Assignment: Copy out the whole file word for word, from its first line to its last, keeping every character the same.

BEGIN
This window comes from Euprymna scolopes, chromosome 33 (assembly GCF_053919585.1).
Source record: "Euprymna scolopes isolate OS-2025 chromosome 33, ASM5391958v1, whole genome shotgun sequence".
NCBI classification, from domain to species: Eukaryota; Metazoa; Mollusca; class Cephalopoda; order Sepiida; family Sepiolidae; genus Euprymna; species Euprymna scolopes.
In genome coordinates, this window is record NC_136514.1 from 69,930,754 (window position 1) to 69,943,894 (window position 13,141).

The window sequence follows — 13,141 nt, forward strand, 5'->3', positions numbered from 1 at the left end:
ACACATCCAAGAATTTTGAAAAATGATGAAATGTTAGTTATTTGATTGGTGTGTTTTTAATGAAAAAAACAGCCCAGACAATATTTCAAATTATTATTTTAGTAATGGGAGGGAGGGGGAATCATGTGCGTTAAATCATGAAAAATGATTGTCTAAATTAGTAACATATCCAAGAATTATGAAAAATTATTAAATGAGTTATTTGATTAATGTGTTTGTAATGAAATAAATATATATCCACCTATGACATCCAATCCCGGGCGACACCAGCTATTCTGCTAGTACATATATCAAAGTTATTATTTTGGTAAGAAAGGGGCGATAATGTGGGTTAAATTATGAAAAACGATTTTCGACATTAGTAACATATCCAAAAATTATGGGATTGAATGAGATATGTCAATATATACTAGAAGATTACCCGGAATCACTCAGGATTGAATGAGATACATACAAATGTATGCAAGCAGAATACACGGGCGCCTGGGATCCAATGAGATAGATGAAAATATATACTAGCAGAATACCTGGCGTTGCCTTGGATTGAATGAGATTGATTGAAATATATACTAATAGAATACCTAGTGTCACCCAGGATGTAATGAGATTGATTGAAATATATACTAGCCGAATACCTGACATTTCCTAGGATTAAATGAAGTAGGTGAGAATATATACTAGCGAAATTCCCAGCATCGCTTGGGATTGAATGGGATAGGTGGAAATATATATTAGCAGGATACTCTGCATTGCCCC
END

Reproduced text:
This window comes from Euprymna scolopes, chromosome 33 (assembly GCF_053919585.1).
Source record: "Euprymna scolopes isolate OS-2025 chromosome 33, ASM5391958v1, whole genome shotgun sequence".
NCBI classification, from domain to species: Eukaryota; Metazoa; Mollusca; class Cephalopoda; order Sepiida; family Sepiolidae; genus Euprymna; species Euprymna scolopes.
In genome coordinates, this window is record NC_136514.1 from 69,930,754 (window position 1) to 69,943,894 (window position 13,141).

The window sequence follows — 13,141 nt, forward strand, 5'->3', positions numbered from 1 at the left end:
ACACATCCAAGAATTTTGAAAAATGATGAAATGTTAGTTATTTGATTGGTGTGTTTTTAATGAAAAAAACAGCCCAGACAATATTTCAAATTATTATTTTAGTAATGGGAGGGAGGGGGAATCATGTGCGTTAAATCATGAAAAATGATTGTCTAAATTAGTAACATATCCAAGAATTATGAAAAATTATTAAATGAGTTATTTGATTAATGTGTTTGTAATGAAATAAATATATATCCACCTATGACATCCAATCCCGGGCGACACCAGCTATTCTGCTAGTACATATATCAAAGTTATTATTTTGGTAAGAAAGGGGCGATAATGTGGGTTAAATTATGAAAAACGATTTTCGACATTAGTAACATATCCAAAAATTATGGGATTGAATGAGATATGTCAATATATACTAGAAGATTACCCGGAATCACTCAGGATTGAATGAGATACATACAAATGTATGCAAGCAGAATACACGGGCGCCTGGGATCCAATGAGATAGATGAAAATATATACTAGCAGAATACCTGGCGTTGCCTTGGATTGAATGAGATTGATTGAAATATATACTAATAGAATACCTAGTGTCACCCAGGATGTAATGAGATTGATTGAAATATATACTAGCCGAATACCTGACATTTCCTAGGATTAAATGAAGTAGGTGAGAATATATACTAGCGAAATTCCCAGCATCGCTTGGGATTGAATGGGATAGGTGGAAATATATATTAGCAGGATACTCTGCATTGCCCC